http://www.vitalbmx.com/videos/member/ARF-Presents-Certified-vs-Non-Certified-Bicycle-Helmet-Impact-Test,43560/kylecarlson,363


AtLeastMyKidsLoveMe

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Jun 4 2013 at 3:58pm #

@Mr. Marv: I take my bacon very seriously.

And it makes EVERYTHING better.

Even sci-fi movies featuring the dude from Fantasy Island (the one with the accent, not the little dude – although he did have an accent, too.).


Pierce

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Jun 4 2013 at 4:32pm #

@AtLeastMyKidsLoveMe

I was going to suggest a helmetless/helmet/vegan/vegetarian/omnivore debate if we wanted to get into a REAL debate, but since I just watched an episode of Star Trek TOS, I’ll jump on that

TOS is pretty jokey. I watched The Menagerie, where Spock contrives all these things to get to a planet they’re forbidden from contacting and Kirk is like “What the hell Spock, I would have gone, no problem.”

And then the whole reason they went there was to drop off a former Captain who is like the old guy in the wheel chair from Breaking Bad with the bell for yes and no (robot chair can control movement, but not language, makes no sense…) and the old guy meets up with a lady who he previously was like “You’re ugly and deformed, so obviously the only solution is to leave you isolated on a planet of aliens…” and they both go in ugly exile together

Also, the reason the lady gave why she was deformed was “the aliens didn’t know what humans looked like” but the aliens are humanoids and look essentially human with just big craniums
Makes no sense!

Also, the latest movie was bleh. Crappy remake; and any remake that tries to reuse iconic lines from the original always fall flat IMO


mr marvelous

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Jun 5 2013 at 8:28am #

@Pierce
No! Noooooooooo!
[Smashes glass]
I will not sacrifice the *The Message Board*. We’ve made too many compromises already; too many retreats. You invade *every thread* and we fall back. You assimilate entire *posts* and we fall back. Not again. The line must be drawn here! This far, no further! And *I* will make you pay for what you’ve done!
Consider that your final warning for insulting Star Trek, go pick on Star Wars it can’t defend itself.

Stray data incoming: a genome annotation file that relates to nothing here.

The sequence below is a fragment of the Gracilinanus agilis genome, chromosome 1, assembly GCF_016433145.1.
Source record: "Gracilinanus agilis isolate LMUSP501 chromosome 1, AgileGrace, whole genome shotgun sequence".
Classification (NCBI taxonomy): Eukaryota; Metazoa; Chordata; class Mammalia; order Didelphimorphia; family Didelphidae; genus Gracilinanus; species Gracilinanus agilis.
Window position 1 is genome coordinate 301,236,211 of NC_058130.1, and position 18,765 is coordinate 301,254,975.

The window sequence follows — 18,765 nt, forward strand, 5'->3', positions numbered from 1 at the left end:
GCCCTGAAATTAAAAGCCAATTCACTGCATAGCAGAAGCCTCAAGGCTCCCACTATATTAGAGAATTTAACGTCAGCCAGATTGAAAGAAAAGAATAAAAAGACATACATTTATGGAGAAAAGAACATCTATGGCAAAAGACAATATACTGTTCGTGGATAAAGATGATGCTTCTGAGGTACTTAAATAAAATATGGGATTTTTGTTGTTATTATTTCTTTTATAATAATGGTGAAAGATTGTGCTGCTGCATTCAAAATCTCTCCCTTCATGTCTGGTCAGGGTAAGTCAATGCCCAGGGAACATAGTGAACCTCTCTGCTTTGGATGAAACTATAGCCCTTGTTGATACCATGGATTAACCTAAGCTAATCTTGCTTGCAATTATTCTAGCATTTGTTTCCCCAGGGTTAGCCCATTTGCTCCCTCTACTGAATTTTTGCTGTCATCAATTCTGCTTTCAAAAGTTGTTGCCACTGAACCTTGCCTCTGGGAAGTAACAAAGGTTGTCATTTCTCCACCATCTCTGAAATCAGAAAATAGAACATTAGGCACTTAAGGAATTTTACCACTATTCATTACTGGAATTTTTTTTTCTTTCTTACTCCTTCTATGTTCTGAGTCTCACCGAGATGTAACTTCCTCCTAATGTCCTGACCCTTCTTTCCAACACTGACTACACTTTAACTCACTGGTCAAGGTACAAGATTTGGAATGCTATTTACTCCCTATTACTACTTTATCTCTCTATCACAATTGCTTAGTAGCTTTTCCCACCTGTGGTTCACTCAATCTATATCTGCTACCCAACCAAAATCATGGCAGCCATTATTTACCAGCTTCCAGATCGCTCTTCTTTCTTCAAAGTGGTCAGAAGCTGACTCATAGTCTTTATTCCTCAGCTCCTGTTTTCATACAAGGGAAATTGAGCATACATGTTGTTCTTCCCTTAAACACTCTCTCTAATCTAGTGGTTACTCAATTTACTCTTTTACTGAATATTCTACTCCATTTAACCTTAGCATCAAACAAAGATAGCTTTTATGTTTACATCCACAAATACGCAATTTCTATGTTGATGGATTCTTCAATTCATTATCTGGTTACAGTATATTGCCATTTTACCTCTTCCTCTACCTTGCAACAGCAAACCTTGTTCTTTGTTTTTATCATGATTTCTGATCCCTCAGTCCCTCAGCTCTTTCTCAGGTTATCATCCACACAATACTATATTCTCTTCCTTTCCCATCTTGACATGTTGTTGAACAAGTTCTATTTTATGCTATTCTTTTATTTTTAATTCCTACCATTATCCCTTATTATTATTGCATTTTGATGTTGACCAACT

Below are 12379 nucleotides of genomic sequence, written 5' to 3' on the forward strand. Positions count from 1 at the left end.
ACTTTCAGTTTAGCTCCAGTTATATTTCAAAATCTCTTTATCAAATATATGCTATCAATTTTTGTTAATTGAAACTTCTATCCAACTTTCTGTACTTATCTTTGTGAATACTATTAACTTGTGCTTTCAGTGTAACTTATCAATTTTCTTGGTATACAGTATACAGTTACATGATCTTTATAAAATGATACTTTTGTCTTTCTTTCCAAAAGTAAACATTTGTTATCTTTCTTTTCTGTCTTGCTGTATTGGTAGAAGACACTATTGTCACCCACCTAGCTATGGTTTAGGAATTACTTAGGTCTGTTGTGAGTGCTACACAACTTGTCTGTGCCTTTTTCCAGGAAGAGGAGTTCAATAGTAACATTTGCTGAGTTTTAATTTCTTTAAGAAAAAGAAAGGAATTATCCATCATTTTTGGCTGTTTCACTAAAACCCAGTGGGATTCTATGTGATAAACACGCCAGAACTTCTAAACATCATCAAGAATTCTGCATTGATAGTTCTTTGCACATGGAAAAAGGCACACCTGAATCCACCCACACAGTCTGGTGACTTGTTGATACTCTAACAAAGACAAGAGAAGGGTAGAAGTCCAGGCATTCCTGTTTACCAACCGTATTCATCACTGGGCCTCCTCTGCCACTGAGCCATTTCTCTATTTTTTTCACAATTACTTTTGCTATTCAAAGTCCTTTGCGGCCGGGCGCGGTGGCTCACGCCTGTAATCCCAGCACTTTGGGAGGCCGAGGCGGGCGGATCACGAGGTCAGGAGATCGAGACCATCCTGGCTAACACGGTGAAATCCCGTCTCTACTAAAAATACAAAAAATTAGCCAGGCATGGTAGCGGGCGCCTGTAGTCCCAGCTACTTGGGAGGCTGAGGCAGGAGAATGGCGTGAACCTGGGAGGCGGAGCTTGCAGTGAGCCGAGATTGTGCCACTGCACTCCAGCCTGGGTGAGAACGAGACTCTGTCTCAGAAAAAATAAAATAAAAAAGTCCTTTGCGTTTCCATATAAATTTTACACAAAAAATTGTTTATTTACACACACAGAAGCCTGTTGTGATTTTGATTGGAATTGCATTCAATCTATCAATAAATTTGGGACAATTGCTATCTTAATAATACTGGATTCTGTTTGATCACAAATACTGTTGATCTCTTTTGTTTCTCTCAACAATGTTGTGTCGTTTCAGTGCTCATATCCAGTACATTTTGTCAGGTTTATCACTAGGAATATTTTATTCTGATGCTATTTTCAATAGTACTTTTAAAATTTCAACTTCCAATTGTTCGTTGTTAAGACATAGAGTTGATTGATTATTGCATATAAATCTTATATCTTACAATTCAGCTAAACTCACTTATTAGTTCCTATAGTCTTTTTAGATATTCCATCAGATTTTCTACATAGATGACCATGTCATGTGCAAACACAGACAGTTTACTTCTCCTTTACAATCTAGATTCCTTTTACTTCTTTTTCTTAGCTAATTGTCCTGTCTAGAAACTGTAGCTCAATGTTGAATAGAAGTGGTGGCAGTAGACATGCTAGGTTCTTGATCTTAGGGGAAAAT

ajbooth

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Jun 5 2013 at 8:32am #

An interesting and timely article in Bicycling Magazine this month:

http://www.bicycling.com/senseless/

And Mick, before you pooh-pooh the article because it came from a source you might call trash, read it.


cburch

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Jun 5 2013 at 10:18am #

mr marvelous wrote:@Pierce
No! Noooooooooo!
[Smashes glass]
I will not sacrifice the *The Message Board*. We’ve made too many compromises already; too many retreats. You invade *every thread* and we fall back. You assimilate entire *posts* and we fall back. Not again. The line must be drawn here! This far, no further! And *I* will make you pay for what you’ve done!
Consider that your final warning for insulting Star Trek, go pick on Star Wars it can’t defend itself.

best captain ever.


buffalo buffalo

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Jun 5 2013 at 10:25am #

“And he piled upon the driver’s white hump the sum of all the rage and hate felt by his whole race. If his chest had been a cannon he would have shot his heart upon it.”


Mick

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Jun 5 2013 at 10:55am #

@WillB <em Mick, you make a sarcastic comment..

If you are taking “I know a dozen people whose live were ‘saved by a helmet’” as sarcasm, maybe you could rethink. I know that many people that have claimed that, and I don’t mean people whose posts I read on forums (which might bring it up into the 3 digit range).

If riding a bike helmetless was really that dangerous, I would have had friends who would have died on bikes

It’s worth some thought.

It intuitively makes sense that bicycle helmets would protect you from head injury. There are serious papers, like that of Dorothy Robinson (or the experience of the nation of Holland, if you like anecdotal evidence), that show pretty convincingly that bicycle helmets aren’t particularly protective.

Why not?

As near as I can see, if bicycle helmets were as sturdy as motorcyel helmets they would protect your head from injury effectively.

Bicycle helmets are relatively flimsy, though.